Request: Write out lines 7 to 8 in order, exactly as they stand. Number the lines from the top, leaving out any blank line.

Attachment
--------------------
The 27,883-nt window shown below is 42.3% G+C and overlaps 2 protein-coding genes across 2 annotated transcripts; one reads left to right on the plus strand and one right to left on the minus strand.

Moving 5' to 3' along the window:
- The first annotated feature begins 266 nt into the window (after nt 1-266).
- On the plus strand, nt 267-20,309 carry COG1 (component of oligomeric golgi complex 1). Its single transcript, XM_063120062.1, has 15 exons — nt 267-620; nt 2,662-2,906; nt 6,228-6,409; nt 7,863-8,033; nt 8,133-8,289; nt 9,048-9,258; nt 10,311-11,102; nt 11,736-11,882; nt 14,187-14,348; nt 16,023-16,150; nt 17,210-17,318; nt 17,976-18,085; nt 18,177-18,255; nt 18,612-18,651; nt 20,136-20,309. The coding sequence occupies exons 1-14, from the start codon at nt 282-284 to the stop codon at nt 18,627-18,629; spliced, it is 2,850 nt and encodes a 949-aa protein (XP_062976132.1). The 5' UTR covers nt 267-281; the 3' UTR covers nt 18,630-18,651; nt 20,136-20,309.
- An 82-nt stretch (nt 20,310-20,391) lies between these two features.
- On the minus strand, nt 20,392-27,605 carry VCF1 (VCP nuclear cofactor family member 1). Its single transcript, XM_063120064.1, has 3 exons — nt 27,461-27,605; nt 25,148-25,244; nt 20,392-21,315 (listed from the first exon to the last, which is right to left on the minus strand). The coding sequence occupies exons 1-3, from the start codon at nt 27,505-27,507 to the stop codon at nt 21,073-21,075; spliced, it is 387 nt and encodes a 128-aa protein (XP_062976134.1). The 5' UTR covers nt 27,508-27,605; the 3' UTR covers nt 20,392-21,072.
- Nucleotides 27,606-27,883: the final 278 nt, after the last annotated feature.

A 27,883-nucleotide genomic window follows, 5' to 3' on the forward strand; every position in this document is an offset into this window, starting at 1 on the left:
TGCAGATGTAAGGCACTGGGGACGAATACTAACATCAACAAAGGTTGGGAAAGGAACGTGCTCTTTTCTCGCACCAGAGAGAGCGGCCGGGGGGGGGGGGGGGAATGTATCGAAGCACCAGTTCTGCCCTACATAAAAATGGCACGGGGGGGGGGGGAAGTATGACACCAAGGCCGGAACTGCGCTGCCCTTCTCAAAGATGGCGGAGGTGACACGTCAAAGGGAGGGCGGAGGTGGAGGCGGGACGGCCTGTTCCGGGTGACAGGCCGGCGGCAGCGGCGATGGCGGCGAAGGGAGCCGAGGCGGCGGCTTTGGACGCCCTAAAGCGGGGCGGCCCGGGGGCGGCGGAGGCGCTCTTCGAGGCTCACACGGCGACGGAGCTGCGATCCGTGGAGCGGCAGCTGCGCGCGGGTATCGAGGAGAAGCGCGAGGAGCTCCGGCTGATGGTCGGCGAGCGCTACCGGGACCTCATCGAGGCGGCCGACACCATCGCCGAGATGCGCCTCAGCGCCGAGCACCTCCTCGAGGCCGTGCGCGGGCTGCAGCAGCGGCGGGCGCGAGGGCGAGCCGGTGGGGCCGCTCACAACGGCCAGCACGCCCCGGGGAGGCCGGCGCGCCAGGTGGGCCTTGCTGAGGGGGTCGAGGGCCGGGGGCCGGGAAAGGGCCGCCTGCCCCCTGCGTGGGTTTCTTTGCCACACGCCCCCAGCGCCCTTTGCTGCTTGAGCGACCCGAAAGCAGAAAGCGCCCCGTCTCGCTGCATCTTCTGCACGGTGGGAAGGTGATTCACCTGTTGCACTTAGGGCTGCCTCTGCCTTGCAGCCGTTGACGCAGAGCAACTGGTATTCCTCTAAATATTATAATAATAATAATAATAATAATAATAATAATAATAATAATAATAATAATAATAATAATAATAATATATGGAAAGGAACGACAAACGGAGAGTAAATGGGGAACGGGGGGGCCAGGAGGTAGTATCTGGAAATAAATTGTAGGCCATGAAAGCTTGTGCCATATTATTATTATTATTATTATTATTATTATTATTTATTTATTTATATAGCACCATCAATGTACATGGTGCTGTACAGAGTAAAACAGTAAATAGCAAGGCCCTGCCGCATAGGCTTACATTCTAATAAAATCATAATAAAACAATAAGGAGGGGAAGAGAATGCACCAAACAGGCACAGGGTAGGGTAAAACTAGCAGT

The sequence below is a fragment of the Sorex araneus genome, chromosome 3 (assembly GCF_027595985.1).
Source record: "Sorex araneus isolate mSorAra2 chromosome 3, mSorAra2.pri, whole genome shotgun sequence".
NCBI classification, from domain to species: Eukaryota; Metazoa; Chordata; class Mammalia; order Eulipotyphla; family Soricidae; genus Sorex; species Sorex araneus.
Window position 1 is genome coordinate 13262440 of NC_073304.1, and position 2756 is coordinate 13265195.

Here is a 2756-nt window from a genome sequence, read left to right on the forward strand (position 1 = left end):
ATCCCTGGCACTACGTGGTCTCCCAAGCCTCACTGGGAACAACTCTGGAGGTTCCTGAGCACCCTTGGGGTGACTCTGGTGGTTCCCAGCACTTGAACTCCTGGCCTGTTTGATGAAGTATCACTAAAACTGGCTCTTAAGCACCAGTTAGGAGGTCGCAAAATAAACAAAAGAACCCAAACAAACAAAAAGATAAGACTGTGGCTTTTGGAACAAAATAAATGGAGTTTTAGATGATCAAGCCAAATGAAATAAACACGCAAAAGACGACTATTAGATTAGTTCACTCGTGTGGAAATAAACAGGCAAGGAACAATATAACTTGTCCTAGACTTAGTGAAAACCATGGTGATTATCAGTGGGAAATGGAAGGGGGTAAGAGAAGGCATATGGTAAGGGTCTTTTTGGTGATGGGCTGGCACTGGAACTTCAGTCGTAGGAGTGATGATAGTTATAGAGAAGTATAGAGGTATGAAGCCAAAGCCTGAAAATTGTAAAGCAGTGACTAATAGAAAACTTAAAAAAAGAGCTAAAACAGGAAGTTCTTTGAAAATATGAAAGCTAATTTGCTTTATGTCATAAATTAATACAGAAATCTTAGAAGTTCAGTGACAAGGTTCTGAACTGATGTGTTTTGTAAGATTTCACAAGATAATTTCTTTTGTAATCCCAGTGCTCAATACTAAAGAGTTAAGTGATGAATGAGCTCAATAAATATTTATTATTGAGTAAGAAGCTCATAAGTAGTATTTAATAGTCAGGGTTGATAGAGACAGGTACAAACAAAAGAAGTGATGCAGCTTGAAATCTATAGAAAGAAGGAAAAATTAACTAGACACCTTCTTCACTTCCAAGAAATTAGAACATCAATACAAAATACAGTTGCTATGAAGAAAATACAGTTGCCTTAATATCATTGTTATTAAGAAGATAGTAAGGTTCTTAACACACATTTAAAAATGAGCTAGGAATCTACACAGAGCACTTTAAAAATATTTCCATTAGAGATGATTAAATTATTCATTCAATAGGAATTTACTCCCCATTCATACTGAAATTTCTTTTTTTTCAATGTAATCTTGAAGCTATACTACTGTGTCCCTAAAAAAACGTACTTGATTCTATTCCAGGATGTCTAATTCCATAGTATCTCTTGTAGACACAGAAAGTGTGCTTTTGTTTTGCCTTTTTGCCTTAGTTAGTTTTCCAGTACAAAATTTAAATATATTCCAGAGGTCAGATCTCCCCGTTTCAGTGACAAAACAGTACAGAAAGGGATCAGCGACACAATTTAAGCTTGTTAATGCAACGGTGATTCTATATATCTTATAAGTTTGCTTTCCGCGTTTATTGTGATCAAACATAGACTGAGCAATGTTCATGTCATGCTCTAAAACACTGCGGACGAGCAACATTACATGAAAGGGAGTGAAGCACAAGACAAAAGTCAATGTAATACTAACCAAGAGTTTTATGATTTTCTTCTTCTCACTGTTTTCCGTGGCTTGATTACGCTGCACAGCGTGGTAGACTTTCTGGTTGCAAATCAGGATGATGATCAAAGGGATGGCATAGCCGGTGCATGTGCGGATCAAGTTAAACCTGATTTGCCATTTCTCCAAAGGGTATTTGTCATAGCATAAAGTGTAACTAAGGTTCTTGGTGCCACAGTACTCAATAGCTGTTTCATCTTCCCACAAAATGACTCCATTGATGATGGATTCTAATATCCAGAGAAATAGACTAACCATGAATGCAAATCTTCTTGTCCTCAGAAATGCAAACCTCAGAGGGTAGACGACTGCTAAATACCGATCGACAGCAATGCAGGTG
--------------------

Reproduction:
- Nucleotides 27,606-27,883: the final 278 nt, after the last annotated feature.

A 27,883-nucleotide genomic window follows, 5' to 3' on the forward strand; every position in this document is an offset into this window, starting at 1 on the left: